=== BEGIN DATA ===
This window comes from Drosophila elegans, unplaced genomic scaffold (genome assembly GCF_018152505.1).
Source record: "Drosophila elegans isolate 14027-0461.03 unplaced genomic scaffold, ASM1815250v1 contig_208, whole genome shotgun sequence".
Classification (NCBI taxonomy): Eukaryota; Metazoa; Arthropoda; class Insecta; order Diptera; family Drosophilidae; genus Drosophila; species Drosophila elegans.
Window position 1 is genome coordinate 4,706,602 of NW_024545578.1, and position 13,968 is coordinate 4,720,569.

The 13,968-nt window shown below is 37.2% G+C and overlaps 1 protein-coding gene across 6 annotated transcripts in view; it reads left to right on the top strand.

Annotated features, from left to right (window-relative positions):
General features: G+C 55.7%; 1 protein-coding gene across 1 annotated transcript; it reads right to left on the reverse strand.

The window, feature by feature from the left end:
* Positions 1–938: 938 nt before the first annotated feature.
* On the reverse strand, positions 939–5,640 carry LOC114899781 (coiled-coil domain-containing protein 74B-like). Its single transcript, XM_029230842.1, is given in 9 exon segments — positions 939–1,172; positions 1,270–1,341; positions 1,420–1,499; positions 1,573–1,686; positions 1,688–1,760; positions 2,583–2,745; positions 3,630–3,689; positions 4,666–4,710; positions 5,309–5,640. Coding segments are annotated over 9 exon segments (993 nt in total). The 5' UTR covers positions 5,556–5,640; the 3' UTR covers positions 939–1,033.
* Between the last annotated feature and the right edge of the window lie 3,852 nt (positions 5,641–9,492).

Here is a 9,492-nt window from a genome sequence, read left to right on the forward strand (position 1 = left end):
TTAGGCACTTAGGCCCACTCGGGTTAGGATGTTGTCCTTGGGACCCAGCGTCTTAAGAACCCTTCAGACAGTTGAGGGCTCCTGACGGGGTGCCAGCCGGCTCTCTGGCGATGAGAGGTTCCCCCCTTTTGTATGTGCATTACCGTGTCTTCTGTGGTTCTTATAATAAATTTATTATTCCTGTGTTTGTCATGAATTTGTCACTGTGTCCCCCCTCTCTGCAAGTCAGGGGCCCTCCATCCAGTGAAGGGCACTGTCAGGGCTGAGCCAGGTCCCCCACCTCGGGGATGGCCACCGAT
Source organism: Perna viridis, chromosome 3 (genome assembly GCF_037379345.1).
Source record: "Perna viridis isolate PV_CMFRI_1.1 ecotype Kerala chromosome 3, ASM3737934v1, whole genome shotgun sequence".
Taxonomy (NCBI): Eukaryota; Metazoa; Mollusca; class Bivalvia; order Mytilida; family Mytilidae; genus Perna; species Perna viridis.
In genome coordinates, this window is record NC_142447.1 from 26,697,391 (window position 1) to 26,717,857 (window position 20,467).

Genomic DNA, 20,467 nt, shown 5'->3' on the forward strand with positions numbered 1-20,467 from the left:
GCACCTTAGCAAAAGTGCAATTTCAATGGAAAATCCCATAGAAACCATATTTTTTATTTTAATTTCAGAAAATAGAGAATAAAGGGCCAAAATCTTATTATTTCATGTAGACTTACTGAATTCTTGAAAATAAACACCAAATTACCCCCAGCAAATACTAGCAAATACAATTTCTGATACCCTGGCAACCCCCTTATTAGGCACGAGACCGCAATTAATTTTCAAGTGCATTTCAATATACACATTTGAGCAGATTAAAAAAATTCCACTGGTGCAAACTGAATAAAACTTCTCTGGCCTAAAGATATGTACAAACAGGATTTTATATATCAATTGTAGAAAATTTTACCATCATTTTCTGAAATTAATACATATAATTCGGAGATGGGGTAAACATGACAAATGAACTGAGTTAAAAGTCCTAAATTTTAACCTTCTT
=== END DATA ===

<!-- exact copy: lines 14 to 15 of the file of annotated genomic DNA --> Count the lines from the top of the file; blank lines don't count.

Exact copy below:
Source organism: Perna viridis, chromosome 3 (genome assembly GCF_037379345.1).
Source record: "Perna viridis isolate PV_CMFRI_1.1 ecotype Kerala chromosome 3, ASM3737934v1, whole genome shotgun sequence".